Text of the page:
Documentation

coder.varsize

Package: coder

Declare variable-size array

Syntax

coder.varsize('var1', 'var2', ...)
coder.varsize('var1', 'var2', ..., ubound)
coder.varsize('var1', 'var2', ..., ubound, dims)
coder.varsize('var1', 'var2', ..., [], dims)

Description

coder.varsize('var1', 'var2', ...) declares one or more variables as variable-size data, allowing subsequent assignments to extend their size. Each 'varn' is the name of a variable or structure field enclosed in quotes. If the structure field belongs to an array of structures, use colon (:) as the index expression to make the field variable-size for all elements of the array. For example, the expression coder.varsize('data(:).A') declares that the field A inside each element of data is variable sized.

coder.varsize('var1', 'var2', ..., ubound) declares one or more variables as variable-size data with an explicit upper bound specified in ubound. The argument ubound must be a constant, integer-valued vector of upper bound sizes for every dimension of each 'varn'. If you specify more than one 'varn', each variable must have the same number of dimensions.

coder.varsize('var1', 'var2', ..., ubound, dims) declares one or more variables as variable size with an explicit upper bound and a mix of fixed and varying dimensions specified in dims. The argument dims is a logical vector, or double vector containing only zeros and ones. Dimensions that correspond to zeros or false in dims have fixed size; dimensions that correspond to ones or true vary in size. If you specify more than one variable, each fixed dimension must have the same value across all 'varn'.

coder.varsize('var1', 'var2', ..., [], dims) declares one or more variables as variable size with a mix of fixed and varying dimensions. The empty vector [] means that you do not specify an explicit upper bound.

When you do not specify ubound, the upper bound is computed for each 'varn' in generated code.

When you do not specify dims, dimensions are assumed to be variable except the singleton ones. A singleton dimension is a dimension for which size(A,dim) = 1.

You must add the coder.varsize declaration before each 'varn' is used (read). You can add the declaration before the first assignment to each 'varn'. However, for a cell array element, the coder.varsize declaration must follow the first assignment to the element. For example:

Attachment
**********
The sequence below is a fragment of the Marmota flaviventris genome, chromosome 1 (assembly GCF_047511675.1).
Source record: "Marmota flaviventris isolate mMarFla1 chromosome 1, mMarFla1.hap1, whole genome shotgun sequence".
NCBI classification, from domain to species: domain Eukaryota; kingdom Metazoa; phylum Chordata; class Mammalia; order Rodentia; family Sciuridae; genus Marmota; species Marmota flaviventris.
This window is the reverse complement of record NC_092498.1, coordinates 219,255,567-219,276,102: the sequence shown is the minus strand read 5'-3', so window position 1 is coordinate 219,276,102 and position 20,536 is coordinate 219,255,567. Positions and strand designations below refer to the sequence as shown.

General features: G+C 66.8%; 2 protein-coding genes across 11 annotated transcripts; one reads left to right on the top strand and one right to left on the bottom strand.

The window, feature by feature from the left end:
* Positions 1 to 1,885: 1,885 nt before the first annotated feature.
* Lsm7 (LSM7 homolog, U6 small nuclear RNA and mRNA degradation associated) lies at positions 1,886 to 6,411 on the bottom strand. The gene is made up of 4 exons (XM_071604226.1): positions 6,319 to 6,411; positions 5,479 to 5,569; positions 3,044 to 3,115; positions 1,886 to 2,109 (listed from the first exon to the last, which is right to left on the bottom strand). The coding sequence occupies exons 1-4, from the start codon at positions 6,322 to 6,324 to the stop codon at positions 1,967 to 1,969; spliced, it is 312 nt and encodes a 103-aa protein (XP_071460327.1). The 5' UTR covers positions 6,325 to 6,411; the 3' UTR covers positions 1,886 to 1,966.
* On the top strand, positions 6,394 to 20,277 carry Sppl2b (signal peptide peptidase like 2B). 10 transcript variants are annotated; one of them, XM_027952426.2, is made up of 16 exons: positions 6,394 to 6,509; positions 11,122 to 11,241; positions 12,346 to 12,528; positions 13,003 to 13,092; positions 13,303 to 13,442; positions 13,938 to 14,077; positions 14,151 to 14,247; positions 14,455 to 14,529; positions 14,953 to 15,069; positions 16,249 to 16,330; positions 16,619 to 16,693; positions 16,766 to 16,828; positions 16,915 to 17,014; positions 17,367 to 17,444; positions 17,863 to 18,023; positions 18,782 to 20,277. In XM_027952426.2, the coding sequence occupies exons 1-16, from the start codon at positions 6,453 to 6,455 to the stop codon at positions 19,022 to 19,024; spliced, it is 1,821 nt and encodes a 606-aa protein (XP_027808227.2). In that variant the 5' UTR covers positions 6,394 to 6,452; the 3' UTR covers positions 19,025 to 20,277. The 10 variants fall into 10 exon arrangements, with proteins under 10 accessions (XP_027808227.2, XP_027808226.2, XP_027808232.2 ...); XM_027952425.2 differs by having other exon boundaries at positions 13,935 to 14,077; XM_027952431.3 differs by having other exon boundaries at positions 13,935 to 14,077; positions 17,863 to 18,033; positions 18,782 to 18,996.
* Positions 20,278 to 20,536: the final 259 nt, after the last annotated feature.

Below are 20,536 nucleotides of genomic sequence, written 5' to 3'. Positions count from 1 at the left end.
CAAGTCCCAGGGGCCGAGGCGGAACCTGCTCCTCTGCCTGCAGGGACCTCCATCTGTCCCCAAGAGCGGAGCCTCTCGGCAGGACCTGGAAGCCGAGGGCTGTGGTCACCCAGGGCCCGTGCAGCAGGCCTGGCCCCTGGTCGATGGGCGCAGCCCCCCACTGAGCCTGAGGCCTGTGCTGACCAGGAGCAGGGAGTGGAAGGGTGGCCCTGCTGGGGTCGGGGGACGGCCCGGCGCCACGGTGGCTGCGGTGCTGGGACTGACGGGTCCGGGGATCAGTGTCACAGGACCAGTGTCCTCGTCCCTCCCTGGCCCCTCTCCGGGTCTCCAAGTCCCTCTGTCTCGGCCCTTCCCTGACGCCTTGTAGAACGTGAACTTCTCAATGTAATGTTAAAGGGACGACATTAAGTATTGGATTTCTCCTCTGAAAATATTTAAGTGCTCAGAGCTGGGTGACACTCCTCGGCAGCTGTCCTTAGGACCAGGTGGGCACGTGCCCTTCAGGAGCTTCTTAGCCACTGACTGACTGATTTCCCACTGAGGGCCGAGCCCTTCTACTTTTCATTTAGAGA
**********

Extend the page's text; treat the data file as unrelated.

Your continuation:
...
x = cell(3, 3);
x{1} = [1 2];
coder.varsize('x{1}');
...

You cannot use coder.varsize outside the MATLAB® code intended for code generation. For example, the following code does not declare the variable, var, as variable-size data:

coder.varsize('var',10);
codegen -config:lib MyFile -args var

Instead, include the coder.varsize statement inside MyFile to declare var as variable-size data.

Examples

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Write primary function test_stack to issue commands for pushing data on and popping data from a stack.

function test_stack %#codegen
    % The directive %#codegen indicates that the function
    % is intended for code generation
    stack('init', 32);
    for i = 1 : 20
        stack('push', i);
    end
    for i = 1 : 10
        value = stack('pop');
        % Display popped value
        value
    end
end

Write local function stack to execute the push and pop commands.

function y = stack(command, varargin)
    persistent data;
    if isempty(data)
        data = ones(1,0);
    end
    y = 0;
    switch (command)
    case {'init'}
        coder.varsize('data', [1, varargin{1}], [0 1]);
        data = ones(1,0);
    case {'pop'}
        y = data(1);
        data = data(2:size(data, 2));
    case {'push'}
        data = [varargin{1}, data];
    otherwise
        assert(false, ['Wrong command: ', command]);
    end
end

The variable data is the stack. The statement coder.varsize('data', [1, varargin{1}], [0 1]) declares that:

  • data is a row vector

  • Its first dimension has a fixed size

  • Its second dimension can grow to an upper bound of 32